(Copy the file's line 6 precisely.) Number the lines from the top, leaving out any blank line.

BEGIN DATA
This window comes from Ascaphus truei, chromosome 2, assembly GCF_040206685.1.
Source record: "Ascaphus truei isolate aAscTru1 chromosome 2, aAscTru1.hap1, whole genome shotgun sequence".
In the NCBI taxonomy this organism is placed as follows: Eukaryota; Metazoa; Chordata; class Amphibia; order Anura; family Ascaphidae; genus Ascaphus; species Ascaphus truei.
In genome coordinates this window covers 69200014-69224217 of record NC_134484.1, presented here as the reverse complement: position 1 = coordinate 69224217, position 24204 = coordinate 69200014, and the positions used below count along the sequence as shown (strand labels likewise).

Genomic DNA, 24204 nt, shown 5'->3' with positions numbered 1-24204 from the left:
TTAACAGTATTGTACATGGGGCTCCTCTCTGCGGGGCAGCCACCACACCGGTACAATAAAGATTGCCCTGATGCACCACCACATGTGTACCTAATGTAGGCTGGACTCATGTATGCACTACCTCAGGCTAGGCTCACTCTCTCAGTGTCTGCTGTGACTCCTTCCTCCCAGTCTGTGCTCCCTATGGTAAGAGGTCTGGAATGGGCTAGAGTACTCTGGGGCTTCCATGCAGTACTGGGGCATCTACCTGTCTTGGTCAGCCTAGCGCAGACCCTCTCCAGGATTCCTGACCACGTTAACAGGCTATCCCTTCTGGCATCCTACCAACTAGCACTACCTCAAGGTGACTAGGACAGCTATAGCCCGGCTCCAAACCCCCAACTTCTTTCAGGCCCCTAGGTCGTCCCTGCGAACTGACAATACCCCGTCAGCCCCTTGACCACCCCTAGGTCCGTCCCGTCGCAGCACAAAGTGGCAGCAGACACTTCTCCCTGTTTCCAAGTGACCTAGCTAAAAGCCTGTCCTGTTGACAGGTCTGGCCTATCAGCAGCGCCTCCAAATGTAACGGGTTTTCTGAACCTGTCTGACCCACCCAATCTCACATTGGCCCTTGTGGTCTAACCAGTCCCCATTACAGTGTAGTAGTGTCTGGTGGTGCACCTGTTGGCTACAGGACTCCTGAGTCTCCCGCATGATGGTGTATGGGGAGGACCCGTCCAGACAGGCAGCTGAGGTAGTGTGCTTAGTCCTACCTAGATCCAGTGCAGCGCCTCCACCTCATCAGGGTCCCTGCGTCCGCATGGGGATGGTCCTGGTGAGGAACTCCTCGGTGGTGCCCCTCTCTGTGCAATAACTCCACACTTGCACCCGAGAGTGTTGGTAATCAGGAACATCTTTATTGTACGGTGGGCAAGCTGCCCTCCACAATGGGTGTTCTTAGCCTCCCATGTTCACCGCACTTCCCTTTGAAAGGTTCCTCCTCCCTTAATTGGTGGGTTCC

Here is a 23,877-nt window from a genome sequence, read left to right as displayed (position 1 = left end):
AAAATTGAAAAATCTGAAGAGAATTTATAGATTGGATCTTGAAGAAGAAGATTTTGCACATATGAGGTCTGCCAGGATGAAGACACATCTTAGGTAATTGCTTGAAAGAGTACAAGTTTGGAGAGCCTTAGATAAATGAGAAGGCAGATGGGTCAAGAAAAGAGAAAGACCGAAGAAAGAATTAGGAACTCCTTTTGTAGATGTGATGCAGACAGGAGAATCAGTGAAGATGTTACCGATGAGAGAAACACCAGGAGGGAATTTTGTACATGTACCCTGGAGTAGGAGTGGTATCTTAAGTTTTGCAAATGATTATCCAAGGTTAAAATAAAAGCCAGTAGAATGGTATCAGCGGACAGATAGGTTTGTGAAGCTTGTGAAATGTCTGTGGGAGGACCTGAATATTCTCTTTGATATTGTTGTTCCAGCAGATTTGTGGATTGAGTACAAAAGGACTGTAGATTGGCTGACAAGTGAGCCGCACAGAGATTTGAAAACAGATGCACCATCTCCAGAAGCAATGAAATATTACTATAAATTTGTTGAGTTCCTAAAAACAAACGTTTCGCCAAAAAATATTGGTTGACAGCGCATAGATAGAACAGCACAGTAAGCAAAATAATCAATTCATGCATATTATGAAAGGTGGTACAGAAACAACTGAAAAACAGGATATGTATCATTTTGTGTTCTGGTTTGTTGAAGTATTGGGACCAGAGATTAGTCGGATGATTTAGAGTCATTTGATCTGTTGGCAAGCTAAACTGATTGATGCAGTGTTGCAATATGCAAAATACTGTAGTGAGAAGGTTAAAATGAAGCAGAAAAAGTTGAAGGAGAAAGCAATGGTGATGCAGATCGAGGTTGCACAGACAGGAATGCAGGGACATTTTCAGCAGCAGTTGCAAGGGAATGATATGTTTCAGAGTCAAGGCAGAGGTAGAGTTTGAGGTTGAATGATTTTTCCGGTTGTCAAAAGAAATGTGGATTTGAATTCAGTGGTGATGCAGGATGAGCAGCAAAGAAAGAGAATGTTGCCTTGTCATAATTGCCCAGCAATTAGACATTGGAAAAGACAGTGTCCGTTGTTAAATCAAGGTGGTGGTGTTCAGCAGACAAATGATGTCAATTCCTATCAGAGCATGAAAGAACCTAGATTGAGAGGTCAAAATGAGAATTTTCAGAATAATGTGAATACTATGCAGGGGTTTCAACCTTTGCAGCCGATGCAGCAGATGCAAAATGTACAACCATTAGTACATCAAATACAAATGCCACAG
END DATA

TTAACAGTATTGTACATGGGGCTCCTCTCTGCGGGGCAGCCACCACACCGGTACAATAAAGATTGCCCTGATGCACCACCACATGTGTACCTAATGTAGGCTGGACTCATGTATGCACTACCTCAGGCTAGGCTCACTCTCTCAGTGTCTGCTGTGACTCCTTCCTCCCAGTCTGTGCTCCCTATGGTAAGAGGTCTGGAATGGGCTAGAGTACTCTGGGGCTTCCATGCAGTACTGGGGCATCTACCTGTCTTGGTCAGCCTAGCGCAGACCCTCTCCAGGATTCCTGACCACGTTAACAGGCTATCCCTTCTGGCATCCTACCAACTAGCACTACCTCAAGGTGACTAGGACAGCTATAGCCCGGCTCCAAACCCCCAACTTCTTTCAGGCCCCTAGGTCGTCCCTGCGAACTGACAATACCCCGTCAGCCCCTTGACCACCCCTAGGTCCGTCCCGTCGCAGCACAAAGTGGCAGCAGACACTTCTCCCTGTTTCCAAGTGACCTAGCTAAAAGCCTGTCCTGTTGACAGGTCTGGCCTATCAGCAGCGCCTCCAAATGTAACGGGTTTTCTGAACCTGTCTGACCCACCCAATCTCACATTGGCCCTTGTGGTCTAACCAGTCCCCATTACAGTGTAGTAGTGTCTGGTGGTGCACCTGTTGGCTACAGGACTCCTGAGTCTCCCGCATGATGGTGTATGGGGAGGACCCGTCCAGACAGGCAGCTGAGGTAGTGTGCTTAGTCCTACCTAGATCCAGTGCAGCGCCTCCACCTCATCAGGGTCCCTGCGTCCGCATGGGGATGGTCCTGGTGAGGAACTCCTCGGTGGTGCCCCTCTCTGTGCAATAACTCCACACTTGCACCCGAGAGTGTTGGTAATCAGGAACATCTTTATTGTACGGTGGGCAAGCTGCCCTCCACAATGGGTGTTCTTAGCCTCCCATGTTCACCGCACTTCCCTTTGAAAGGTTCCTCCTCCCTTAATTGGTGGGTTCC